Just the other day in my cancer seminar (biomedical engineering department at UC Irvine), we were discussing angiogenesis, which ordinarily occurs when tumors have an imbalance between angiogenic growth factors and inhibitors. (Usually arises when tumors become too large to receive their nutrients soley from diffusion through the tissues.) The resulting gradient in these chemical signals recruits endotheial cells (the cells that ordinarily form the walls of blood vessels) to move chemotactically towards the tumor, align themselves, and form a new blood vessel to supply nutrients to the previously hypoxic tumor.

    But in some tumors, the tumor cells themselves align and form blood vessels, with no need for endotheial cells. Much like forming blood vessels from skin cells.

    The human body is truly an amazing machine. The fascinating part about cancer is that you get to see many of the mechanisms at play, and what happens when they're out of balance. -- Paul

    • by macklin01 (760841) on Thursday November 17, 2005 @03:37AM (#14050360) Homepage

      For the AC, here are some definitions:

      angiogenesis: angio = blood vessels, genesis = creation, so angiogenesis is the creation of new blood vessels. adjective form: angiogenic

      angiogenic growth factor: a chemical substance / signal that promotes angiogenesis

      angiogenic inhibitor: a chemical substance / signal that inhibits angiogensis

      gradient: in this context, a variation with a pronounced direction of increase

      chemotaxis: chemo = chemicals, taxis = motion or moving, so chemotaxis is the (active) motion of something in response to chemoicals. usually involves a cell or organism moving from areas of a high chemical concentration to an area of low chemical concentration, or vice versa. adverb form: chemotactically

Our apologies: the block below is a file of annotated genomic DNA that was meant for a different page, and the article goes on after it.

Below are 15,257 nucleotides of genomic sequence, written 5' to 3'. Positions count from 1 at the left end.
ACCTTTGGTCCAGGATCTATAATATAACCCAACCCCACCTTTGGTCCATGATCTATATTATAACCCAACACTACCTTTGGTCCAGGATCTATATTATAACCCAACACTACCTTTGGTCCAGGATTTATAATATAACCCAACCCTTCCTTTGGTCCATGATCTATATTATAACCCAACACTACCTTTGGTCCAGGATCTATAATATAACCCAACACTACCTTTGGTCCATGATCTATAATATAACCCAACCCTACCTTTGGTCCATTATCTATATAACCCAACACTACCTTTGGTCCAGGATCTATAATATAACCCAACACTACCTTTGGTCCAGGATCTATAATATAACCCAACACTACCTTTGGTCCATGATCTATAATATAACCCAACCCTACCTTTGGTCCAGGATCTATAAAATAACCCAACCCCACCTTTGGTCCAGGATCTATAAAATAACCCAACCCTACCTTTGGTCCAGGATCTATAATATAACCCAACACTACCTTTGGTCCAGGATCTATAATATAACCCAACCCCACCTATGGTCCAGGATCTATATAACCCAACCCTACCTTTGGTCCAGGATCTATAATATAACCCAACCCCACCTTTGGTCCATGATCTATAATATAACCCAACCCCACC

hypoxic: hypo = too little, oxic = oxygen, so hypoxic means being in a condition of having too little oxygen

      Given the generally science-educated readership, I didn't give it earlier, although I perhaps should have. I used the terms because they have specific meanings, and the interesting aspect (one of balance) wouldn't have been as well conveyed without them. I'll grant that I could have done a better job writing my post, but it's only slashdot. ;-)

      The thing that's interesting about all these chemical signals is that it's the precise balance of them that leads to the proper formation or blood vessels when called for. When the chemicals are out of balance, strange things happen, like blood vessels growing towards tumors. Another interesting aspect is that the balance of promoters and inhibitors for tumors is different than in the usual formation of blood vessels. This inbalance actually causes the blood vessels to be "leaky" and less rigid. The implications of this are too numerous to go into here, but chemotherapy is one thing that is (adversely) affected.